We are often asked about degenerate dimensions in our modeling workshops. Degenerate dimensions cause confusion since they don’t look or feel like normal dimensions. It’s helpful to remember that according to Webster, “degenerate” refers to something that’s 1) declined from the standard norm, or 2) is mathematically simpler.
A degenerate dimension (DD) acts as a dimension key in the fact table, however does not join to a corresponding dimension table because all its interesting attributes have already been placed in other analytic dimensions. Sometimes people want to refer to degenerate dimensions as textual facts, however they’re not facts since the fact table’s primary key often consists of the DD combined with one or more additional dimension foreign keys.
Degenerate dimensions commonly occur when the fact table’s grain is a single transaction (or transaction line). Transaction control header numbers assigned by the operational business process are typically degenerate dimensions, such as order, ticket, credit card transaction, or check numbers. These degenerate dimensions are natural keys of the “parents” of the line items.
Even though there is no corresponding dimension table of attributes, degenerate dimensions can be quite useful for grouping together related fact tables rows. For example, retail point-of-sale transaction numbers tie all the individual items purchased together into a single market basket. In health care, degenerate dimensions can group the claims items related to a single hospital stay or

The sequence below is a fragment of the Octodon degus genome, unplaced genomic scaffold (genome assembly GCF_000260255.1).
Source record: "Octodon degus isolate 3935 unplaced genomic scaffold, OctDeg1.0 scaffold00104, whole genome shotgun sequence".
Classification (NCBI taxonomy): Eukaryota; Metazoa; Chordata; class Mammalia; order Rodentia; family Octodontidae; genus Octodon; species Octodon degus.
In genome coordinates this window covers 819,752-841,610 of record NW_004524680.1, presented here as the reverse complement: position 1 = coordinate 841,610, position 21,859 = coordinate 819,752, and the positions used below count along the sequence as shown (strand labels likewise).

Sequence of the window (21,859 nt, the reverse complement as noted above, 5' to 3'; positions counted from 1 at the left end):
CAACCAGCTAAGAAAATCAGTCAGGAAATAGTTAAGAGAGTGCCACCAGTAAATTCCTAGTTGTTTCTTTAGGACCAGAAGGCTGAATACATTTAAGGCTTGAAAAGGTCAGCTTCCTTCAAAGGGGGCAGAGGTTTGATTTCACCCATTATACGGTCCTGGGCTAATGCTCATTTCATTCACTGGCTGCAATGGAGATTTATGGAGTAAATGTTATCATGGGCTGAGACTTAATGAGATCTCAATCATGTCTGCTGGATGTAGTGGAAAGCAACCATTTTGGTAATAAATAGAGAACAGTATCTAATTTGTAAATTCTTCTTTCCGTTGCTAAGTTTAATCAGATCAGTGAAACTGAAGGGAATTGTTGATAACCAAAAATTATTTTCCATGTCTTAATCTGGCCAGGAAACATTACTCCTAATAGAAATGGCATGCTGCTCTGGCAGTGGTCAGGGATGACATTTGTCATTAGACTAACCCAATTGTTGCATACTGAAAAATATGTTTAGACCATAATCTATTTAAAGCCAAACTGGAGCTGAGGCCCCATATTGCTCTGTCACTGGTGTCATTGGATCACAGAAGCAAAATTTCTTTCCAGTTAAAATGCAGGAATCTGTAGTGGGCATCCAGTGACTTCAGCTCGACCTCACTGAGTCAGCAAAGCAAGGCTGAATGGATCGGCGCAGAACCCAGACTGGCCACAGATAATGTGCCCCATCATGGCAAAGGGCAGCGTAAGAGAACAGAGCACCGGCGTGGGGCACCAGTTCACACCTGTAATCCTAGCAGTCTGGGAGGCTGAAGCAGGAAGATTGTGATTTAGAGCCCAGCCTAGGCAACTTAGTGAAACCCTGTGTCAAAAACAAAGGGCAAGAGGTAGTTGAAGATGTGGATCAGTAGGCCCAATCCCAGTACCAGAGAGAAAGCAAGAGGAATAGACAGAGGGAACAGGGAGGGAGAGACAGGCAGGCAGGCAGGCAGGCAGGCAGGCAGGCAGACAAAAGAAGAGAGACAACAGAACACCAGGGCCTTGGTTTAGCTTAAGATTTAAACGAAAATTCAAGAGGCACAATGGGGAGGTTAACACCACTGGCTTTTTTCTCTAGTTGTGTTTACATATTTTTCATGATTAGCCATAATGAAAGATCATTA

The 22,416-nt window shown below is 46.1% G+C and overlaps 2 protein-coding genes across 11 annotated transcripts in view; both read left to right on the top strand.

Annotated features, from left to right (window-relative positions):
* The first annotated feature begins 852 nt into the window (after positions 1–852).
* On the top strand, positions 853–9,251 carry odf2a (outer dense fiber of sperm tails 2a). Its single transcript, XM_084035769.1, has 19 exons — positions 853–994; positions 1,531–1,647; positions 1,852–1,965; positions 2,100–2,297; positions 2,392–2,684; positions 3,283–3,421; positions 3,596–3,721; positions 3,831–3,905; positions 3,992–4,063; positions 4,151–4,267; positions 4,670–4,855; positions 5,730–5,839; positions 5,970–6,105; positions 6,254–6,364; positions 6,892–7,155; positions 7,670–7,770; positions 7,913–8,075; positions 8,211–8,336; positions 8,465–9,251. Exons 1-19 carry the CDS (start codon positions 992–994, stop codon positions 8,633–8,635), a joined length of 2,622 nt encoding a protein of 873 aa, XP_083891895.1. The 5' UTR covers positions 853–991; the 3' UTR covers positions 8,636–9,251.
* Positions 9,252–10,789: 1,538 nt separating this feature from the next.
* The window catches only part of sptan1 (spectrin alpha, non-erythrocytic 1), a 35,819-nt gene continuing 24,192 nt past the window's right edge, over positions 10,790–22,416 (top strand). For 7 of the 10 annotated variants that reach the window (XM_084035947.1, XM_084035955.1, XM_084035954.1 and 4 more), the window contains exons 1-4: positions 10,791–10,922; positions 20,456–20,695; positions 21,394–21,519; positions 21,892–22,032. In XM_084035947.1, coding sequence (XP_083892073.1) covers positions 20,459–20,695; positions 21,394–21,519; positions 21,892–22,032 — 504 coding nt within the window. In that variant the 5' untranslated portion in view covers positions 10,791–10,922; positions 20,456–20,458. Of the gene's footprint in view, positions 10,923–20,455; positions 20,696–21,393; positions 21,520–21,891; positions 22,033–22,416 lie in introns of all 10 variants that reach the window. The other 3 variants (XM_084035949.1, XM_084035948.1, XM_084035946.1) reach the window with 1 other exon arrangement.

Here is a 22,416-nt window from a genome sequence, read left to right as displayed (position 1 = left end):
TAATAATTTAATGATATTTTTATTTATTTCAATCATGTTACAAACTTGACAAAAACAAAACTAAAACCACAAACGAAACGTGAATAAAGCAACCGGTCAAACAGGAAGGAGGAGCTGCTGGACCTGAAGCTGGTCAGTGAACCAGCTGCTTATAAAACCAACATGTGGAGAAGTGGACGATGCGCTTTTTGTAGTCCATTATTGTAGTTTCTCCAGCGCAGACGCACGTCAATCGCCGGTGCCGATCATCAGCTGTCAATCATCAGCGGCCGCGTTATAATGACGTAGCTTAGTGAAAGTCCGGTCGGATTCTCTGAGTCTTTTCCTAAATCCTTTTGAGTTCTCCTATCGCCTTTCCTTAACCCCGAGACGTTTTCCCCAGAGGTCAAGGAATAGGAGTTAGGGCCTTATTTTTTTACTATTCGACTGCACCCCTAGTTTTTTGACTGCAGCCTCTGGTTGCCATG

episode of care.
We sometimes encounter more than one DD in a fact table. For example, an insurance claim line fact table typically includes both claim and policy numbers as degenerate dimensions. A manufacturer could include degenerate dimensions for the quote, order, and bill of lading numbers in the shipments fact table.
Degenerate dimensions also serve as a helpful tie-back to the operational world. This can be especially useful during data staging development to align fact table rows to the operational system for quality assurance and integrity checking.
We typically don’t implement a surrogate key for a DD. Usually the values for the degenerate dimension are unique and reasonably sized; they don’t warrant the assignment of a surrogate key. However, if the operational identifier is a unwieldy alpha-numeric, a surrogate key might conserve significant space, especially if the fact table has a large number of rows. Likewise, a surrogate key is necessary if the operational ID is not unique over time or facilities. Of course, if you join this surrogate key to a dimension table, then the dimension is no longer degenerate.
During design reviews, we sometimes find a dimension table growing proportionately with the fact table. As rows are inserted into the fact table, new rows are also inserted into a related dimension table, often at the same rate as rows were added to the fact table. This situation should send a red flag waving. Usually when a dimension table is growing at roughly the same rate as the fact table, there is a degenerate dimension lurking that has been missed in the initial design.
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